Male residents of Amsterdam, NY had two legitimate ways to avoid military service during the Civil War. According to the provisions of the conscription act the US Congress had passed in March of 1863, able-bodied young men between the ages of 20-45 could legally avoid being drafted into the Union Army by buying an exemption for $300 or finding a substitute to take their place. Amsterdam native Nicholas Jeremiah DeGraff would have had no problem coming up with the $300. His family was one of the largest and most influential landowners in this area of the Mohawk Valley and I’m sure if they wanted to come up with a substitute to take this young man’s place, they’d have had no problem with that either.
But young Nicholas, who was born on his family’s farm just east of Amsterdam on June 9, 1842, had no interest in either option. Eight months before the conscription act was put in place and just one month after he turned twenty years of age, he became the third generation of the DeGraff family with the first name of “Nicholas” to fight in a North American-based war. He enlisted in the Union Army, joining Company D of the 115th Regiment of New York State Volunteers. This contingent of fighting men, which would later earn the nickname “The Ironhearted Regiment” was raised from the counties of: Saratoga, Montgomery, Fulton, and Hamilton, and stationed just north of the village of Fonda, on land alongside present day Route 30A. DeGraff was one of 1,040 enlisted men who joined its ranks.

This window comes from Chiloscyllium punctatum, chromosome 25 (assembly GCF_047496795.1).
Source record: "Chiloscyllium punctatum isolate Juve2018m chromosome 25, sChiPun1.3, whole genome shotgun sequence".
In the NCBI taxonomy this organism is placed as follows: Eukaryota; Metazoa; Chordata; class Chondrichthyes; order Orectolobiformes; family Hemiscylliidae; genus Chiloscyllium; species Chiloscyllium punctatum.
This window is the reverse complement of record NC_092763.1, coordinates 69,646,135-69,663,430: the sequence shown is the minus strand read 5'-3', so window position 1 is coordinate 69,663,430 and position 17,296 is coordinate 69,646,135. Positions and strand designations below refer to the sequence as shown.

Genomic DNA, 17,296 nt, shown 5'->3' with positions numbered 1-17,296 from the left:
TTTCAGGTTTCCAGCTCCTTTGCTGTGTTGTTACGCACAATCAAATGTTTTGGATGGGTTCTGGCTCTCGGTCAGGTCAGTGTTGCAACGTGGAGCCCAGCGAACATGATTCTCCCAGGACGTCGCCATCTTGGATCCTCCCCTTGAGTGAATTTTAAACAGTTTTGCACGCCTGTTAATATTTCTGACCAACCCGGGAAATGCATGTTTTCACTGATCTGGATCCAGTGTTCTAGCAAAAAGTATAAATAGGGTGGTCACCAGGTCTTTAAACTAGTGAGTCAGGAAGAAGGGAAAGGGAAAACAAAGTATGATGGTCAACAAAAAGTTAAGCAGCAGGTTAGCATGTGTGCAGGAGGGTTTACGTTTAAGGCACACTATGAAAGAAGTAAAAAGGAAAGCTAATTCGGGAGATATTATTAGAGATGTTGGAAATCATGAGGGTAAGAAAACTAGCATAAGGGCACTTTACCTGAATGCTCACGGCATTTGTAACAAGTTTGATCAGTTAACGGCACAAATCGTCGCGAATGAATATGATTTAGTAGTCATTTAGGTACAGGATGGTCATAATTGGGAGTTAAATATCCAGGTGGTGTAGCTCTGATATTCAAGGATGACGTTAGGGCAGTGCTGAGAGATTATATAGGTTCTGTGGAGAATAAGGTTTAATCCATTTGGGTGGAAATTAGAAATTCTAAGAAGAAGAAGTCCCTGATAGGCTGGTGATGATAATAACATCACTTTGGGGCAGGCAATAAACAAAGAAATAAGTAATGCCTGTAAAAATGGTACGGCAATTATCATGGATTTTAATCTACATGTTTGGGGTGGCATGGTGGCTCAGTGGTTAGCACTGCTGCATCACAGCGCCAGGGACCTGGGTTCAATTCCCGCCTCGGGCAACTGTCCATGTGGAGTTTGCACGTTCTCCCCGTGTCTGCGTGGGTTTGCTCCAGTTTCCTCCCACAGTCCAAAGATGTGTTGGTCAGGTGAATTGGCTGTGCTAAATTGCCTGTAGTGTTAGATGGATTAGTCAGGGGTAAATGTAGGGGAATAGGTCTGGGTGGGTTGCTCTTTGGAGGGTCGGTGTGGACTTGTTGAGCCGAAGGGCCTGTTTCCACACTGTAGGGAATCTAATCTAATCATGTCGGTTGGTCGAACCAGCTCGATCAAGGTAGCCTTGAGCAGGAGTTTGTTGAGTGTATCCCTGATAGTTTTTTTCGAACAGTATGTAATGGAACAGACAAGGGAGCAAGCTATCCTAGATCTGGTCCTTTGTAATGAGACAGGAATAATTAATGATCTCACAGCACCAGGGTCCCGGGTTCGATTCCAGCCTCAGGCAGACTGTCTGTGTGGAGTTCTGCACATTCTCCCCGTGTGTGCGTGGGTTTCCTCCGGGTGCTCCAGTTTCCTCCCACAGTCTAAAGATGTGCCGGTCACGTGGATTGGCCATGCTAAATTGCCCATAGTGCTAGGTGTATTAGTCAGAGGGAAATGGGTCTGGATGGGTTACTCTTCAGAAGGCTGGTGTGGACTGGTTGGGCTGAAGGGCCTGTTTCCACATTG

During the next three years, this brave native of Amsterdam took part in nineteen battles and skirmishes, was wounded in action and truly proved to be a great soldier. He was promoted from private to 1st sergeant , to 2nd lieutenant, to 1st lieutenant and finally after he was mustered out in October of 1865 and returned to Amsterdam, he discovered he had been breveted major for gallant and meritorious conduct in the field.
Back home, he and his brother, Edward Teller DeGraff pooled their resources and purchased their family’s farm in 1868. At that same time, DeGraff married a Tribes Hill native named Debbie Young. They would raise a son and a daughter who both ended up leaving the Amsterdam area. DeGraff worked the farm for his living until 1873 and then relocated to Amsterdam where he opened a shoe store at 29 East Main Street. He ran that business for the next 27 years.
He then spent his retirement years as a very active leader in Civil War veterans’ organizations, coordinating and appearing at their reunions throughout the upstate New York region. A tall and extremely handsome man, De Graff grew even more distinguished looking in his senior years. Though I have been unable to find the exact date of his death, I did find local newspaper accounts of him attending veteran soldiers’ reunions as late as 1926, at which time he would have already been 84-years-of age.
(Another military hero from Amsterdam was born on today’s date in 1921.)